ODS chair Topolánek makes scandalous remarks about churches, gays and Jews
Czech PM Jan Fischer has called “insulting and stupid” remarks made recently by ODS chair Mirek Topolánek about churches, gays and Jews. In a press statement released today, Fischer said he will restrict his future communication with the party chair to the absolute minimum required to conduct business: "I consider the remarks by ODS chair Mirek Topolánek about the nature of churches, homosexuals, and Jews to be – diplomatically speaking – insulting, off-target, and stupid. He bears sole responsibility for them."
Topolánek’s remarks were made during a photo shoot for LUI magazine, which targets a gay audience. "Gustav Slamečka - if things get tough, really tough, I have the feeling he’ll fold as minister. As for that Fischer, he’s a Jew, he’s not gay, and he’ll fold even sooner. It doesn’t have anything to do with being gay, it has to do with his character," said Topolánek according to a transcript of the interview which ODS spokesperson Martin Kupka provided to the Czech Press Agency. The statements were published by the blesk.cz server.
At first Topolánek sharply protested the publication of other remarks he made about the church during the photo shoot. "I reject the intentional misuse of quotes from my informal interview with the editor of LUI," Topolánek told the Czech Press Agency on Saturday through Kupka.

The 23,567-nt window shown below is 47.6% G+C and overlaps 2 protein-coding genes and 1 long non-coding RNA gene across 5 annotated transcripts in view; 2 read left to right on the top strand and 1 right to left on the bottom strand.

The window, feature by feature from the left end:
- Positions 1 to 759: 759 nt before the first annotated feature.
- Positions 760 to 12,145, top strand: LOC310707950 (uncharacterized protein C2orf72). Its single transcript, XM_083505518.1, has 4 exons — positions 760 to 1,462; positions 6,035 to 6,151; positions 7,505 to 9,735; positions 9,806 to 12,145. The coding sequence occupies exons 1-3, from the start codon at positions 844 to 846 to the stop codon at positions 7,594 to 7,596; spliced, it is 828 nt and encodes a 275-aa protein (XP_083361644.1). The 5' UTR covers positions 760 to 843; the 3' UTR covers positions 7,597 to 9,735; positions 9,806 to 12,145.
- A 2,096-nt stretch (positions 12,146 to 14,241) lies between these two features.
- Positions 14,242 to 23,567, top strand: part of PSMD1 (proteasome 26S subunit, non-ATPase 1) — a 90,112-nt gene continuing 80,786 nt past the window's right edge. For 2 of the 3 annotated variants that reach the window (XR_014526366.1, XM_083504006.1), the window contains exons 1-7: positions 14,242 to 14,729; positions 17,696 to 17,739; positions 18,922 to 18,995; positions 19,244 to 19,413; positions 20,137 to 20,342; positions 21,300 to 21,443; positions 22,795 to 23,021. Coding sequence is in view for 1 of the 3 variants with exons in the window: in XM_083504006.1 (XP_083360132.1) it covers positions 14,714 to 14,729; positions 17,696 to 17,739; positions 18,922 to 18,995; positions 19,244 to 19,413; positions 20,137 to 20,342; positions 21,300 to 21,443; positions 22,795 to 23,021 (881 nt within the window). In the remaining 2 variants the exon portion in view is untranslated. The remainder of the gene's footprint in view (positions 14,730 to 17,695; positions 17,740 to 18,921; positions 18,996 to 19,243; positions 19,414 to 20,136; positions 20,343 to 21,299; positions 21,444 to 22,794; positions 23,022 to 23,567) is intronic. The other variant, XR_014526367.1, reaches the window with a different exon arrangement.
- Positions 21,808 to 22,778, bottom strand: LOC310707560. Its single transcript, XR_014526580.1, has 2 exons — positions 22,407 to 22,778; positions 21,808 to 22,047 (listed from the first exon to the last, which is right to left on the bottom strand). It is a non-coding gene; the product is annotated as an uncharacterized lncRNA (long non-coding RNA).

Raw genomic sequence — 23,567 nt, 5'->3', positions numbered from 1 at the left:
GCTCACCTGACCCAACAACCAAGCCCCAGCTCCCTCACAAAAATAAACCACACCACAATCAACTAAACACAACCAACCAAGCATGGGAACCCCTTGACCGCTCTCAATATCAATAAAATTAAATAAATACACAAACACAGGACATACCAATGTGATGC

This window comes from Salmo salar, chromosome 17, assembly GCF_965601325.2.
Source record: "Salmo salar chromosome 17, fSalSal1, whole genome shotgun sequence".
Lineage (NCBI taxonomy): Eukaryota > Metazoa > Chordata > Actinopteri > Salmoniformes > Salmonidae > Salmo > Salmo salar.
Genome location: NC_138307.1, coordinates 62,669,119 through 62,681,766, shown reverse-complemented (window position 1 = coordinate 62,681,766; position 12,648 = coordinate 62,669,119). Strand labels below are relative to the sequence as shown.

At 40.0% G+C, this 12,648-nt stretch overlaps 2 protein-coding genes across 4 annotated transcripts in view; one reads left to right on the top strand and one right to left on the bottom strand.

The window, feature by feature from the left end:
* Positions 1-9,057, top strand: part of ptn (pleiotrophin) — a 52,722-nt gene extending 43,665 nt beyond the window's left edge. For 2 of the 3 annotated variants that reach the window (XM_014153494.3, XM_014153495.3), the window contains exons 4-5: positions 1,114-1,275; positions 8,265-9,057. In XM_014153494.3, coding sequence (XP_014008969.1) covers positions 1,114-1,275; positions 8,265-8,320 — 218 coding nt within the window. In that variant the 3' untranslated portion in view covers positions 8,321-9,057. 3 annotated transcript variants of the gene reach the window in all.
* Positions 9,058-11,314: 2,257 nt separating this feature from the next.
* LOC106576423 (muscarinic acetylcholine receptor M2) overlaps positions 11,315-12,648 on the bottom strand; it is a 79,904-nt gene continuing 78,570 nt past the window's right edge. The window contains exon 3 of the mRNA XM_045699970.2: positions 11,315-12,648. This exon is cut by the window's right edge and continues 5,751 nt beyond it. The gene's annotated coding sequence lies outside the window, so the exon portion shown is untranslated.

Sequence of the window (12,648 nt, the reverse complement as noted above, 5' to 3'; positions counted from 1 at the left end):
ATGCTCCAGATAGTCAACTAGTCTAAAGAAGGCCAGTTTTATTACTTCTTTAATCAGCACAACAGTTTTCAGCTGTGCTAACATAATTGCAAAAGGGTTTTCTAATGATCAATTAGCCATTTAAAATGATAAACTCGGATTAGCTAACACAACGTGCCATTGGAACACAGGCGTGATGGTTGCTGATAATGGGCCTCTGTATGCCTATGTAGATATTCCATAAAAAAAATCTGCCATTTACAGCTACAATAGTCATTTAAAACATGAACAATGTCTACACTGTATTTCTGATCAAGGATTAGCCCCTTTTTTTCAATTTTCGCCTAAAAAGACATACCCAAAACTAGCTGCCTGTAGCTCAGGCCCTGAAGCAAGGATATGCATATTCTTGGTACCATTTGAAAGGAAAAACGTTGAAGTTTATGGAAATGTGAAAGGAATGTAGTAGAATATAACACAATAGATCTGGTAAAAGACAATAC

Czech Social Democratic vice-chair Bohuslav Sobotka responded to the remarks by saying Topolánek’s remarks had offended all people of faith and he should apologize. "It is completely unbelievable that Topolánek, who profiles himself as a conservative politician, is using vocabulary about the church that would do the worst communists from the normalization era proud," Sobotka wrote. "I call on Mirek Topolánek to apologize for these abusive statements,” he told the Czech Press Agency.
"I call on Mirek Topolánek to leave public life. Otherwise we will not only feel ashamed over his miserable remarks, we will have to apologize for them at home and abroad,” Czech Social Democratic chair Paroubek told the Czech Press Agency. Paroubek said it was not the first time that Topolánek’s fascination with fascism had come through in his remarks.
Topolánek eventually apologized for his remarks. "I apologize. I apologize to gay people, both to my gay friend and to everyone else. I apologize to members of the church, both those I know and those I don’t know. I apologize to Jews, both those in politics and those not in politics. I apologize to the citizenry,” Topolánek wrote in a letter today. He claimed his intentions were not to contribute to the fomenting of hatred, but to express the opinion that people should not be judged by their sexual orientation or church membership. He also sent a personal SMS apology to both Fischer and Slamečka.
"I am aware of his apology. However, it is not my role to absolve or judge Mirek Topolánek. I will be restricting our communication to the minimum necessary to conduct business,” Fischer responded.